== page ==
the 10%

I bought my tickets to Myanmar last week and I’ll be away from September 18 – 23.
I have a few people ask me why and I’ve very hesitant to say “missions.” I don’t like that word. It sounds military and patronizing to me. And I want nothing of that. I’d rather just tell you that I’ll be there distributing first aid kits, toothbrushes and stationery. Good news isn’t very good when the only focus is the soul and not the physical. There’s nothing “spiritual” about it, yet everything is spiritual.
I was at a Burmese church on Sunday and despite not understanding 90% of what was happening, the remaining 10% resonated deeply in me. I didn’t have to sing along to be apart of it. It was almost like my experience with the Telugu speaking church in Brickfields. It’s not about the singing, but being in a community. They cooked together, ate together and the religious and irreligious participated together without distinction of who was serving who.
This church has no signboard. And I hope they will never have one.

I bought my ticket to Myanmar last week and I’ll be away from September 18 – 23.

I have a few people ask me why and I’m very hesitant to say “missions.” I don’t like that word. It has a tendency to sound military and patronizing. And I want nothing of that. I’d rather just tell you that I’ll be there distributing first aid kits, toothbrushes and stationery. Good news isn’t very good when the only focus is the soul and not the physical. There’s nothing “spiritual” about it, yet everything is spiritual.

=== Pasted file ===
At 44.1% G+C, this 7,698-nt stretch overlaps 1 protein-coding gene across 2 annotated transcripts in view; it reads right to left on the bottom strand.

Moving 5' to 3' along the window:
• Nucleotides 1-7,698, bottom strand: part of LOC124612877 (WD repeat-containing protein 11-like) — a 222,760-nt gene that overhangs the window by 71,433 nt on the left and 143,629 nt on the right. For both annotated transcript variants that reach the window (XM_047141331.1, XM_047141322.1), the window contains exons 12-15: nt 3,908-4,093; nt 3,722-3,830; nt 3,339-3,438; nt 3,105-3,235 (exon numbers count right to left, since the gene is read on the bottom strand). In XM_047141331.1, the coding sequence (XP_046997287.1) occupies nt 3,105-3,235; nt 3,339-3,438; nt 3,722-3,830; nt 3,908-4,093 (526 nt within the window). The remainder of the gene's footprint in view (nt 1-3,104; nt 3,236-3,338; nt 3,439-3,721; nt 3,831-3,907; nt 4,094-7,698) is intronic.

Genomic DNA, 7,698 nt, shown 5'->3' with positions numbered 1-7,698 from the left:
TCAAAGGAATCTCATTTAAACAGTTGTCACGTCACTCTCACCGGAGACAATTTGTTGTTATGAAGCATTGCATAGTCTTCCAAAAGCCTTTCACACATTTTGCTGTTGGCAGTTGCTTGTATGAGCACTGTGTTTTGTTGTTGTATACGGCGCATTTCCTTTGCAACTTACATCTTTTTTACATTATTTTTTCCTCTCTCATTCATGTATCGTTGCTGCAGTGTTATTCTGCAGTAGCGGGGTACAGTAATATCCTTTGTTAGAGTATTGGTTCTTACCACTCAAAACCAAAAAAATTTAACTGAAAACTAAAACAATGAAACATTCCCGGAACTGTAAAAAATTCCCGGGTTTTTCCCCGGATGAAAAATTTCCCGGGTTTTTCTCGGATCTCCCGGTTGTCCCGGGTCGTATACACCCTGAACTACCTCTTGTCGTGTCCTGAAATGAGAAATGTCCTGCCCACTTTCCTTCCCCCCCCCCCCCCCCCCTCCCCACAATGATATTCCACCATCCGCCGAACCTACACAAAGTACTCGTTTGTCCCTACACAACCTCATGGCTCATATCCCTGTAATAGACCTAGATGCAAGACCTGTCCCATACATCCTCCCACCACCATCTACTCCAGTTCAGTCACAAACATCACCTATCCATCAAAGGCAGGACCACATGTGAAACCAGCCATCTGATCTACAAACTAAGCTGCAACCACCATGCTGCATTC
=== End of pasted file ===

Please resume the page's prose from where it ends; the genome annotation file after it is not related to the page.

I was with a Burmese church on Sunday and despite not understanding 90% of what was happening, the remaining 10% resonated deeply in me. I didn’t have to sing along to be a part of it. It was almost like my experience with the Telugu speaking church in Brickfields. It’s not about the singing, but being in a community. They cooked together, ate together and the religious and irreligious participated together without distinction of who was serving who.

This church has no signboard. And I hope they will never have one.

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4 comments

  1. We give what we can, but in truth I think we receive from them more than all the money and things we can offer.

  2. rachelchew

    Yes, it’s true that it’s more blessed to give than to receive. They’re more than blessed.

  3. Jibril

    Once again, I’m touched by your words.

    I have had similar experience in a Korean church. While I couldn’t understand the sermon entirely and their service seemed to emphasize different aspects, I can’t deny that they were so much like a family.

  4. rachelchew

    thank you, Jibril :)
    not understanding everything can be great, huh? it makes one hear the unspoken.

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